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J Sports Med Phys Fitness. 2018 May;58(5):630-637. doi: 10.23736/S0022-4707.17.07480-1. Epub 2017 May 9.

Allometric associations between body size, shape, and 100-m butterfly speed performance.

Author information

Research Unit (UR17JS01), "Sport Performance Health and Society", Higher Institute of Sport and Physical Education of Ksar Said, University of La Manouba, Tunis, Tunisia.
Faculty of Education, Health, and Wellbeing, University of Wolverhampton, Walsall, UK.
Research Unit (UR17JS01), "Sport Performance Health and Society", Higher Institute of Sport and Physical Education of Ksar Said, University of La Manouba, Tunis, Tunisia -
Tunisian Research Laboratory "Sports Performance Optimization", National Center of Medicine and Science in Sports (CNMSS), Tunis, Tunisia.
Higher Institute of Sports and Physical Education, Manouba University, Tunis, Tunisia.



This study aimed to estimate the optimal body size, limb-segment length, and girth or breadth ratios associated with 100-m butterfly speed performance in swimmers.


One-hundred-sixty-seven swimmers as subjects (male: N.=103; female: N.=64). Anthropometric measurements comprised height, body-mass, skinfolds, arm-span, upper-limb-length, upper-arm, forearm, hand-lengths, lower-limb-length, thigh-length, leg-length, foot-length, arm-relaxed-girth, forearm-girth, wrist-girth, thigh-girth, calf-girth, ankle-girth, biacromial and biiliocristal-breadths. To estimate the optimal body size and body composition components associated with 100-m butterfly speed performance, we adopted a multiplicative allometric log-linear regression model, which was refined using backward elimination.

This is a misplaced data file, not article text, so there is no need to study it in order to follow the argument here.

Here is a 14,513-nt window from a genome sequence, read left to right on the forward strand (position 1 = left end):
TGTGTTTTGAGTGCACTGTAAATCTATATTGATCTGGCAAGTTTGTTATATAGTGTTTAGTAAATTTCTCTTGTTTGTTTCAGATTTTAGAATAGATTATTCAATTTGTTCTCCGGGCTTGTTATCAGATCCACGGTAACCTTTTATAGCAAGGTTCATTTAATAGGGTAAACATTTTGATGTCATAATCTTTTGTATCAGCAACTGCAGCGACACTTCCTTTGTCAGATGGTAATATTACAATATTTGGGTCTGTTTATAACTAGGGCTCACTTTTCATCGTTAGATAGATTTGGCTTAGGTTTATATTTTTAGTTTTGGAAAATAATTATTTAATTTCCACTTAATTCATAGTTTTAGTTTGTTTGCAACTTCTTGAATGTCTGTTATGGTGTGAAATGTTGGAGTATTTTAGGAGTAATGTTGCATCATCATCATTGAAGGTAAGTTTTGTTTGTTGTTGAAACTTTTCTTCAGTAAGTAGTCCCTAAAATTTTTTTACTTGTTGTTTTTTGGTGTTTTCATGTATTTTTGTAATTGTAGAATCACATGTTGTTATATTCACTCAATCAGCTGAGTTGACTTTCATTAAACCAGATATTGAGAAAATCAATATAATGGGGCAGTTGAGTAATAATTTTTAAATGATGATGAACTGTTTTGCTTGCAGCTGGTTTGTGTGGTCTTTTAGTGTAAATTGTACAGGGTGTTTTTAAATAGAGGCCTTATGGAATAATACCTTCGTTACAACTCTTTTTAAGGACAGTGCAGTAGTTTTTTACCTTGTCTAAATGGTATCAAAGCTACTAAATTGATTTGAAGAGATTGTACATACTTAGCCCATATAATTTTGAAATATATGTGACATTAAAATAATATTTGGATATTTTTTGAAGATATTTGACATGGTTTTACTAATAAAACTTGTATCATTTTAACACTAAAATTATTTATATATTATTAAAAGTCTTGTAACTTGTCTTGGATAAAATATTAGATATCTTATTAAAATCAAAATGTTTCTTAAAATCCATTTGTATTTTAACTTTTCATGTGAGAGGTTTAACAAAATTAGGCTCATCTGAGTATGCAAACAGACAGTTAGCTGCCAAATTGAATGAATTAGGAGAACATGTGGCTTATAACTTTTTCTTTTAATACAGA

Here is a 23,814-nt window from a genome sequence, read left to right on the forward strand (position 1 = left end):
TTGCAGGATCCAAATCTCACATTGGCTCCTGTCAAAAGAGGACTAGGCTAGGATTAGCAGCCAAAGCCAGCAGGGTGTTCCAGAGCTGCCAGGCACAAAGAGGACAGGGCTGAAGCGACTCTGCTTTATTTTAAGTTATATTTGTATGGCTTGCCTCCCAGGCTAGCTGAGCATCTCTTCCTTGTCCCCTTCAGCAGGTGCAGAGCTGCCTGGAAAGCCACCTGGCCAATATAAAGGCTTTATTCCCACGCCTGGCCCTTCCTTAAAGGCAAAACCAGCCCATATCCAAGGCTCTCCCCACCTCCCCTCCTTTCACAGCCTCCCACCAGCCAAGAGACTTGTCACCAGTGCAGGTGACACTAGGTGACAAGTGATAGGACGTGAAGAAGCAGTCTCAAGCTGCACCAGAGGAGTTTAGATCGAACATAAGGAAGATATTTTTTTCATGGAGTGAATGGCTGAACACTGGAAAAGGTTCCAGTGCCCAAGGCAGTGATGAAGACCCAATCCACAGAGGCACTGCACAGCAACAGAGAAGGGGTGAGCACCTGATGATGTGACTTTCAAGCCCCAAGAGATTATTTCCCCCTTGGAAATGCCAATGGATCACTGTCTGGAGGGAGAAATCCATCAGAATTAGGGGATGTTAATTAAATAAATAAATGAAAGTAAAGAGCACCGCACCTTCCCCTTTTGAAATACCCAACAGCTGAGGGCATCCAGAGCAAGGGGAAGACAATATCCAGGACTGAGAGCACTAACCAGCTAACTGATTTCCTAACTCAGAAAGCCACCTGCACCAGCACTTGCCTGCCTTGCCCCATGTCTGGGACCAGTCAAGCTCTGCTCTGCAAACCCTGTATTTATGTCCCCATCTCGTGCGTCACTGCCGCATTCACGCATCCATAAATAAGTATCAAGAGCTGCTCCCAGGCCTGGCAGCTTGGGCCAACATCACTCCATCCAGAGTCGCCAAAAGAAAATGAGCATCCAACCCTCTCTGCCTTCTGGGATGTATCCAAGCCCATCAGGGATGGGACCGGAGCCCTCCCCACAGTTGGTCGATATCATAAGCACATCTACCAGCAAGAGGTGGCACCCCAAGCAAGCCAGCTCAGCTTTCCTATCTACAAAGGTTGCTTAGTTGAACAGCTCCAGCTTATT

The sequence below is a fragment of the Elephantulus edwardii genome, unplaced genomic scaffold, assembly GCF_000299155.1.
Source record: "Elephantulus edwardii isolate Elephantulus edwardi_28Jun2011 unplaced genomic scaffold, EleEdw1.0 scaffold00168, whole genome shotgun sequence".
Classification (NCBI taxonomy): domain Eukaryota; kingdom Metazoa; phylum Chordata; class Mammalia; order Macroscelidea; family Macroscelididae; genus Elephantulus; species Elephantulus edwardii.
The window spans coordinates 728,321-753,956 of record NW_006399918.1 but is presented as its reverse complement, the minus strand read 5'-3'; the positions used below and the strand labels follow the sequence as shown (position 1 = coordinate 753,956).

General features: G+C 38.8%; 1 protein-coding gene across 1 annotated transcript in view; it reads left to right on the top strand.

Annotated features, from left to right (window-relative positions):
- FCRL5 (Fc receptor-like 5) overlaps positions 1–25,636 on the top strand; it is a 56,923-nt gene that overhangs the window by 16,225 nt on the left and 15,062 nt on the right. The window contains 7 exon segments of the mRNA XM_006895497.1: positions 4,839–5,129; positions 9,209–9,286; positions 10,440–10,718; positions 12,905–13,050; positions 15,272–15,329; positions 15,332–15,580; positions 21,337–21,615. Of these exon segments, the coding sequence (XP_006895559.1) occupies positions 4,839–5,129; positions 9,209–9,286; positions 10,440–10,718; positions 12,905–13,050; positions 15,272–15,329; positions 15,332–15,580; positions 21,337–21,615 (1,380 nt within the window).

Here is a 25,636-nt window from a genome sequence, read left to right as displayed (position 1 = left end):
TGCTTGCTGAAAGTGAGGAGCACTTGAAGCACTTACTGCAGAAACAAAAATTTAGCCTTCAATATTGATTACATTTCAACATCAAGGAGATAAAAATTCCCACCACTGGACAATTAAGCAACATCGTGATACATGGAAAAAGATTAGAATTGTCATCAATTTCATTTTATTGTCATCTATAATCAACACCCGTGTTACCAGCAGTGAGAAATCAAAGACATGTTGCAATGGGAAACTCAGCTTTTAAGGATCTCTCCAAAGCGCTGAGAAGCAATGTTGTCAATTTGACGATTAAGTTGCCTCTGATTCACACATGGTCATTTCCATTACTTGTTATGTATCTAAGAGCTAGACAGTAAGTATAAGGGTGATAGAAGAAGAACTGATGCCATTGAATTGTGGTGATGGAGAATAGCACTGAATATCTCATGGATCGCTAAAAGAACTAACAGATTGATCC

Fat-mass was the singularly most important whole-body characteristic. Height and body-mass did not contribute to the model. The allometric model identified that having greater limb segment length-ratio (arm-ratio = [arm-span]/[forearm]) and limb girth-ratio (girth-ratio = [calf-girth]/[ankle-girth]) were key to butterfly speed performance. A greater arm-span to forearm-length ratio and a greater calf to ankle-girth-ratio suggest that a combination of larger arm-span and shorter forearm-length and the combination of larger calves and smaller ankles-girth may benefit butterfly swim speed performance. In addition having greater biacromial and biliocristal breadths is also a major advantage in butterfly swimming speed performance. Finally, the estimation of these ratios was made possible by adopting a multiplicative allometric model that was able to confirm, theoretically, that swim speeds are nearly independent of total body size.


The 100-m butterfly speed performance was strongly negatively associated with fat mass and positively associated with the segment length ratio (arm-span/forearm-length) and girth ratio (calf-girth)/(ankle-girth), having controlled for the developmental changes in age.

[Indexed for MEDLINE]

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